There's no 10+ run mercy rule in this game, so you have to either play the entire game or (more likely) slam your controller into your console, breaking one or the other. While a lot of the baseball games made for the NES are bad, this is the only one that comes close to being unplayable.
One thing of note: This is the only NES game I've played that invoked the Infield Fly Rule. Those fuckers at LJN can't figure out how to get the bat to swing when you push a button but they managed to program the infield fly rule into a baseball game. Great job, assholes.
Released in October 1985 (1st of 20 NES Baseball Games)
One of the original 17 "black box" titles available for the U.S. launch of the NES, Baseball is obviously the first NES baseball game and the least sophisticated.
There are no stats. No batting averages, no home runs stats or ERA. You don’t even know which player is batting because you aren’t given player names or even positions. This means that there’s no strategy. You simply get a pattern down correctly and do the same thing over and over again until you win. I guess that’s technically a strategy, but that's some serious OCD shit right there. This also means that every player is essentially the same. Did you manage to get a runner on first? He runs at the same speed as everyone. Is your pitcher batting with 2 outs and the bases loaded in a tie game? Sure, why not? You can't tell anyway. He’s the same as everyone else. NES Communist Baseball should have come in a red box.
Fielding and baserunning are both terrible. Although it’s nearly impossible to tell if the outfielder will catch my pop fly, I’d be willing to send my runner on first...if I could figure out how. There must be a way to move baserunners because the computer keeps trying to pick me off! With only two buttons and a directional pad, you'd think I could figure this shit out.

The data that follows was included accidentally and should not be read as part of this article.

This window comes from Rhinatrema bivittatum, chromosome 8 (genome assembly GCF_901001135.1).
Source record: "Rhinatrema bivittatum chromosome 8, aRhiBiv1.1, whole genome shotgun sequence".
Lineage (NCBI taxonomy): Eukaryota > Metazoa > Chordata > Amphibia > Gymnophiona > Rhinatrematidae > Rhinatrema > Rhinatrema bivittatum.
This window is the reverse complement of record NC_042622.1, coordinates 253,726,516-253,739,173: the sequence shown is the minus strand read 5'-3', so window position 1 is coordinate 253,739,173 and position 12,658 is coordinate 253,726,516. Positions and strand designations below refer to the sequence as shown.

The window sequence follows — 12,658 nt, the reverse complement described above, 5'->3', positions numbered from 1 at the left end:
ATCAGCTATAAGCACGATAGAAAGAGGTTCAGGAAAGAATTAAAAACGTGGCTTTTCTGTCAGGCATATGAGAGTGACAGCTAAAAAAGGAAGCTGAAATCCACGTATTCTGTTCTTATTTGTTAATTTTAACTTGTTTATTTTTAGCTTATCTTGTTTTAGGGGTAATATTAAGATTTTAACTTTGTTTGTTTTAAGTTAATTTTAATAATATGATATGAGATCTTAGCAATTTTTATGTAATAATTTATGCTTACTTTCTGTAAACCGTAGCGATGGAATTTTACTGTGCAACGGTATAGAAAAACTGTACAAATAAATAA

Outfielders tend to automatically throw to the next base. For instance, if you’re fielding and there’s a guy on first, and the batter gets a hit to right field, you should (conceivably) be able to throw the runner out at second, but the idiot fielder tends to throw to 3rd by default.
The sounds and music feel like they were lifted from the Atari 2600 and the graphics are gruesome in their simplicity. But this game isn’t unplayable. Some unfortunate baseball game had to be the first for the system and, luckily, most subsequent games improved on this mess. But, if you owned an NES at the time it launched in the States, you’d have to wait over two years for the next baseball game...
#18. R.B.I. BASEBALL
Released sometime in 1988 (2nd of 20 NES Baseball Games)
...And that shitty game would be R.B.I. Baseball. Clunky design and sluggish fielding destroy what might have been an otherwise mediocre game.